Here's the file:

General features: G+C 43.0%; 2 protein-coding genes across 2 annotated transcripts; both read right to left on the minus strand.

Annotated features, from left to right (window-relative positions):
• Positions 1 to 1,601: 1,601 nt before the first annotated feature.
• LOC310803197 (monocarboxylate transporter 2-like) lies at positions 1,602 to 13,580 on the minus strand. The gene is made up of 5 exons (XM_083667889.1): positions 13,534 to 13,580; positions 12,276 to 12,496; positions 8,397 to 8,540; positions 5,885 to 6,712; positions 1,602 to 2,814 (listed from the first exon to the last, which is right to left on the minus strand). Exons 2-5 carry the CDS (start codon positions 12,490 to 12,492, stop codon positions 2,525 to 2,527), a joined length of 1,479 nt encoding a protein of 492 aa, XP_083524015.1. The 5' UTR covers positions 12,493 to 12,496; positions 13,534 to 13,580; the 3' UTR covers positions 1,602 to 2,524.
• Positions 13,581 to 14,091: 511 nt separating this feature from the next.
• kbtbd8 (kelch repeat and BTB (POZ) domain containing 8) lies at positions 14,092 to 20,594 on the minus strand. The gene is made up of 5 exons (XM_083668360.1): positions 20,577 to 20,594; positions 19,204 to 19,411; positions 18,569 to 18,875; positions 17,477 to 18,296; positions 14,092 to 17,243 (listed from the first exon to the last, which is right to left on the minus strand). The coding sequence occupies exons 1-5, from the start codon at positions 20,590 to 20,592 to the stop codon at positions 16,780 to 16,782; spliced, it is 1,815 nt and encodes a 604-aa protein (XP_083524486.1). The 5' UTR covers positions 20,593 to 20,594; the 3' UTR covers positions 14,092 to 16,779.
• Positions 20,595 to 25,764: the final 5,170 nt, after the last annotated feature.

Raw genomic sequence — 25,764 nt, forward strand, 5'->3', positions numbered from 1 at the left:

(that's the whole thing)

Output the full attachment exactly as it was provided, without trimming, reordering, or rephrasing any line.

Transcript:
General features: G+C 43.0%; 2 protein-coding genes across 2 annotated transcripts; both read right to left on the minus strand.

Annotated features, from left to right (window-relative positions):
• Positions 1 to 1,601: 1,601 nt before the first annotated feature.
• LOC310803197 (monocarboxylate transporter 2-like) lies at positions 1,602 to 13,580 on the minus strand. The gene is made up of 5 exons (XM_083667889.1): positions 13,534 to 13,580; positions 12,276 to 12,496; positions 8,397 to 8,540; positions 5,885 to 6,712; positions 1,602 to 2,814 (listed from the first exon to the last, which is right to left on the minus strand). Exons 2-5 carry the CDS (start codon positions 12,490 to 12,492, stop codon positions 2,525 to 2,527), a joined length of 1,479 nt encoding a protein of 492 aa, XP_083524015.1. The 5' UTR covers positions 12,493 to 12,496; positions 13,534 to 13,580; the 3' UTR covers positions 1,602 to 2,524.
• Positions 13,581 to 14,091: 511 nt separating this feature from the next.
• kbtbd8 (kelch repeat and BTB (POZ) domain containing 8) lies at positions 14,092 to 20,594 on the minus strand. The gene is made up of 5 exons (XM_083668360.1): positions 20,577 to 20,594; positions 19,204 to 19,411; positions 18,569 to 18,875; positions 17,477 to 18,296; positions 14,092 to 17,243 (listed from the first exon to the last, which is right to left on the minus strand). The coding sequence occupies exons 1-5, from the start codon at positions 20,590 to 20,592 to the stop codon at positions 16,780 to 16,782; spliced, it is 1,815 nt and encodes a 604-aa protein (XP_083524486.1). The 5' UTR covers positions 20,593 to 20,594; the 3' UTR covers positions 14,092 to 16,779.
• Positions 20,595 to 25,764: the final 5,170 nt, after the last annotated feature.

Raw genomic sequence — 25,764 nt, forward strand, 5'->3', positions numbered from 1 at the left: